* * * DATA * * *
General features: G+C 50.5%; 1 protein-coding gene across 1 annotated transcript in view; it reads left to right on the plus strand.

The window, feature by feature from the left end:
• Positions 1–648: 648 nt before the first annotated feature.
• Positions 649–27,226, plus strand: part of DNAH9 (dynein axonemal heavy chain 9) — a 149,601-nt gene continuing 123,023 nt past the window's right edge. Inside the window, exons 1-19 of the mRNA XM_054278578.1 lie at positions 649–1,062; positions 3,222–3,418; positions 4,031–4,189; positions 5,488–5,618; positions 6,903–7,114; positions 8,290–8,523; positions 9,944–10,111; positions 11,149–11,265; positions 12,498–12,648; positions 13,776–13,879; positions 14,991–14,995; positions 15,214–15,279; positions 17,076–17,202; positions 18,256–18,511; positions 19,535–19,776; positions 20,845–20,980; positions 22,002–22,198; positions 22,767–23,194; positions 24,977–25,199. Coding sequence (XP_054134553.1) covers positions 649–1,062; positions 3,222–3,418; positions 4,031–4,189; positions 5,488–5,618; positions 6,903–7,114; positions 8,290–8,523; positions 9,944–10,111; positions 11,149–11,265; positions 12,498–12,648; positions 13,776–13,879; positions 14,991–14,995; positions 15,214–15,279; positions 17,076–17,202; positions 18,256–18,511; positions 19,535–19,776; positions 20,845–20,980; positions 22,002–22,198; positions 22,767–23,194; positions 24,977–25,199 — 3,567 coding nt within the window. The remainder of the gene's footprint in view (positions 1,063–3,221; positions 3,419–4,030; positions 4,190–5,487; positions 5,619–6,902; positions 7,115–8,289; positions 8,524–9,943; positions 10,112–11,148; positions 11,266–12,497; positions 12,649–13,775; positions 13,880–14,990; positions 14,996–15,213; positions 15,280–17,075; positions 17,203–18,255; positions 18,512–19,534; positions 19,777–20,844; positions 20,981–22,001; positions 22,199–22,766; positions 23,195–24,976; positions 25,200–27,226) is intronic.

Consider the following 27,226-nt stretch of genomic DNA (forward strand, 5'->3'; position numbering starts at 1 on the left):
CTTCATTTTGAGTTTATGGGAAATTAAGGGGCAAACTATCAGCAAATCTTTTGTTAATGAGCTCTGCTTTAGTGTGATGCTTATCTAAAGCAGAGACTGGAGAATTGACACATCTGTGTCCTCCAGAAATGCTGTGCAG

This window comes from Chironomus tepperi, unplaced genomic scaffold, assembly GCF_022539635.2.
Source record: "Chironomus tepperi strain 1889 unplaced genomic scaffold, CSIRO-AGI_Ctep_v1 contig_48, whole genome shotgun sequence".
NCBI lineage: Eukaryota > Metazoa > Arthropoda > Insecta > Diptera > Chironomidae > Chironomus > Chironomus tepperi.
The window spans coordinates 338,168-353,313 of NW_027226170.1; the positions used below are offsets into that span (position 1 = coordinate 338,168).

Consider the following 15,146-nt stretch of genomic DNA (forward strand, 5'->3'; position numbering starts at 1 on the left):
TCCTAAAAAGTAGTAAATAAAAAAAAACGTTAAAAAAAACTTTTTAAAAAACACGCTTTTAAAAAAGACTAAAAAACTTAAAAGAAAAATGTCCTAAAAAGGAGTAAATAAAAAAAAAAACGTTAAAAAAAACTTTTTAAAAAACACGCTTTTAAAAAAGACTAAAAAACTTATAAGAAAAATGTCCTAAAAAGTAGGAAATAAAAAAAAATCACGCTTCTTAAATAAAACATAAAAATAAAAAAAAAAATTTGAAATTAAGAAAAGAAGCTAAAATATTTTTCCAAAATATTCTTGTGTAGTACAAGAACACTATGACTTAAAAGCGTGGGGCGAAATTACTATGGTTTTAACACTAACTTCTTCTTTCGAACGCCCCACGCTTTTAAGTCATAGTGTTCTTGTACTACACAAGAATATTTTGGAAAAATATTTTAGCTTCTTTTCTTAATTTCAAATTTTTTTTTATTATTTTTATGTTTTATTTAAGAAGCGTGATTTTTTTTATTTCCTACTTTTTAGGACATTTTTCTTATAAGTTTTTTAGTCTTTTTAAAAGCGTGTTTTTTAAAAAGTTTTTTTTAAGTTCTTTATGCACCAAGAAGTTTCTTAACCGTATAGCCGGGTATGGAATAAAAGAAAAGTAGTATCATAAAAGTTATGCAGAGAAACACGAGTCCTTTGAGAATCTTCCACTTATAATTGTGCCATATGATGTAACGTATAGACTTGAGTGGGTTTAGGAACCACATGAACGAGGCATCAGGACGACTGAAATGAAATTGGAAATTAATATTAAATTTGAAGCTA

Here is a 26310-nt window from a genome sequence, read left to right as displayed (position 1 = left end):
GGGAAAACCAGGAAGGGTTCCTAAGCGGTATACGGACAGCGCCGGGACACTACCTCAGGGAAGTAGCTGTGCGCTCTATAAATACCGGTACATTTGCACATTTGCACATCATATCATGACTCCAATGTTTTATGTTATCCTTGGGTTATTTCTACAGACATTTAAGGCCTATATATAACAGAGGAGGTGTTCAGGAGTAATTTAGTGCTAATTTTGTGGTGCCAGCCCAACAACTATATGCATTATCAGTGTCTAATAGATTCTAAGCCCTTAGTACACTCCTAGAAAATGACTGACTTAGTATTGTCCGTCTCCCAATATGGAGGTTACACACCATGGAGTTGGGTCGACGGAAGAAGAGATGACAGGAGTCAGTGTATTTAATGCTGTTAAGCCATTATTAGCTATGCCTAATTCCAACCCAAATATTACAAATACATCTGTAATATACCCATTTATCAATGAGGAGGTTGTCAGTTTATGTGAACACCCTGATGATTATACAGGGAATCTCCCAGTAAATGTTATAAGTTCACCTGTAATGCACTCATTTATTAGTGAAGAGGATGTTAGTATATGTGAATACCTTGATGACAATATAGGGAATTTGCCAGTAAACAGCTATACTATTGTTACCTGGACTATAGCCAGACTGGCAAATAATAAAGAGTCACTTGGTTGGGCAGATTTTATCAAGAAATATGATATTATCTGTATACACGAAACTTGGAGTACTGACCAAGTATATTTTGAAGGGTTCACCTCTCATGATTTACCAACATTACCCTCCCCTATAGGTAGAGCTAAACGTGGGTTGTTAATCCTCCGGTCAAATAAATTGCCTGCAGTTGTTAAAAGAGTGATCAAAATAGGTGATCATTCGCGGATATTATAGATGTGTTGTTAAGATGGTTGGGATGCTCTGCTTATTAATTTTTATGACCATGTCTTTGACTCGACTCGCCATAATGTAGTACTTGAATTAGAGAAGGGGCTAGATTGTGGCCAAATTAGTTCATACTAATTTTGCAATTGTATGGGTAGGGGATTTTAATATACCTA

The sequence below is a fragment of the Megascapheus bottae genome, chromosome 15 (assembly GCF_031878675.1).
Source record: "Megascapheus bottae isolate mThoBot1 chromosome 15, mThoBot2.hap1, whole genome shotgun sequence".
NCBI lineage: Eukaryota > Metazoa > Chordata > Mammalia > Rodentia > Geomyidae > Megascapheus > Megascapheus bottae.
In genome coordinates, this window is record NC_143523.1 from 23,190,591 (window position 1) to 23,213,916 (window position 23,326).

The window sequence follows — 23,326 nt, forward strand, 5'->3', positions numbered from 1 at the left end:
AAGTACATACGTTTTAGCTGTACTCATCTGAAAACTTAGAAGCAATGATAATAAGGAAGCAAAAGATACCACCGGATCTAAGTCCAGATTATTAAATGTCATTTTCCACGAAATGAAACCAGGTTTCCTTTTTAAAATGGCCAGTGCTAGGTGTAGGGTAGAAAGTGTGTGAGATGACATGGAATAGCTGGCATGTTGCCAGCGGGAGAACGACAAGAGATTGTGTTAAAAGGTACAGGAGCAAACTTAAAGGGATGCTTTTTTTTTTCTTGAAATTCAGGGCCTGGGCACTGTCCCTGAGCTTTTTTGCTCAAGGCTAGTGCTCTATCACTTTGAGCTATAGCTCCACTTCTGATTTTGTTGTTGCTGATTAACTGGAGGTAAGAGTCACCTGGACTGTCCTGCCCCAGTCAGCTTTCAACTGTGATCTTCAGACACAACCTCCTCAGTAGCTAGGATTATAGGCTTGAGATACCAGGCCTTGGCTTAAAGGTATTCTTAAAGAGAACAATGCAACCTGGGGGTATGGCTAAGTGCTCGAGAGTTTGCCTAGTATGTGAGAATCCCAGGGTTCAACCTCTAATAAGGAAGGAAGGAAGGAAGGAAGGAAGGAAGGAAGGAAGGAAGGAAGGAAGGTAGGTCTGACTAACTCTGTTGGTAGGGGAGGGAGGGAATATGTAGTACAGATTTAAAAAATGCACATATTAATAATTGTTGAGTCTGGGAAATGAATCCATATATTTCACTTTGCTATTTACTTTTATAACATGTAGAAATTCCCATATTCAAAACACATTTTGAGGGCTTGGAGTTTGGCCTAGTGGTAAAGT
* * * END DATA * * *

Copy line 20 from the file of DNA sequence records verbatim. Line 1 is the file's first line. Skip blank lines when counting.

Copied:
AAGTACATACGTTTTAGCTGTACTCATCTGAAAACTTAGAAGCAATGATAATAAGGAAGCAAAAGATACCACCGGATCTAAGTCCAGATTATTAAATGTCATTTTCCACGAAATGAAACCAGGTTTCCTTTTTAAAATGGCCAGTGCTAGGTGTAGGGTAGAAAGTGTGTGAGATGACATGGAATAGCTGGCATGTTGCCAGCGGGAGAACGACAAGAGATTGTGTTAAAAGGTACAGGAGCAAACTTAAAGGGATGCTTTTTTTTTTCTTGAAATTCAGGGCCTGGGCACTGTCCCTGAGCTTTTTTGCTCAAGGCTAGTGCTCTATCACTTTGAGCTATAGCTCCACTTCTGATTTTGTTGTTGCTGATTAACTGGAGGTAAGAGTCACCTGGACTGTCCTGCCCCAGTCAGCTTTCAACTGTGATCTTCAGACACAACCTCCTCAGTAGCTAGGATTATAGGCTTGAGATACCAGGCCTTGGCTTAAAGGTATTCTTAAAGAGAACAATGCAACCTGGGGGTATGGCTAAGTGCTCGAGAGTTTGCCTAGTATGTGAGAATCCCAGGGTTCAACCTCTAATAAGGAAGGAAGGAAGGAAGGAAGGAAGGAAGGAAGGAAGGAAGGAAGGAAGGTAGGTCTGACTAACTCTGTTGGTAGGGGAGGGAGGGAATATGTAGTACAGATTTAAAAAATGCACATATTAATAATTGTTGAGTCTGGGAAATGAATCCATATATTTCACTTTGCTATTTACTTTTATAACATGTAGAAATTCCCATATTCAAAACACATTTTGAGGGCTTGGAGTTTGGCCTAGTGGTAAAGT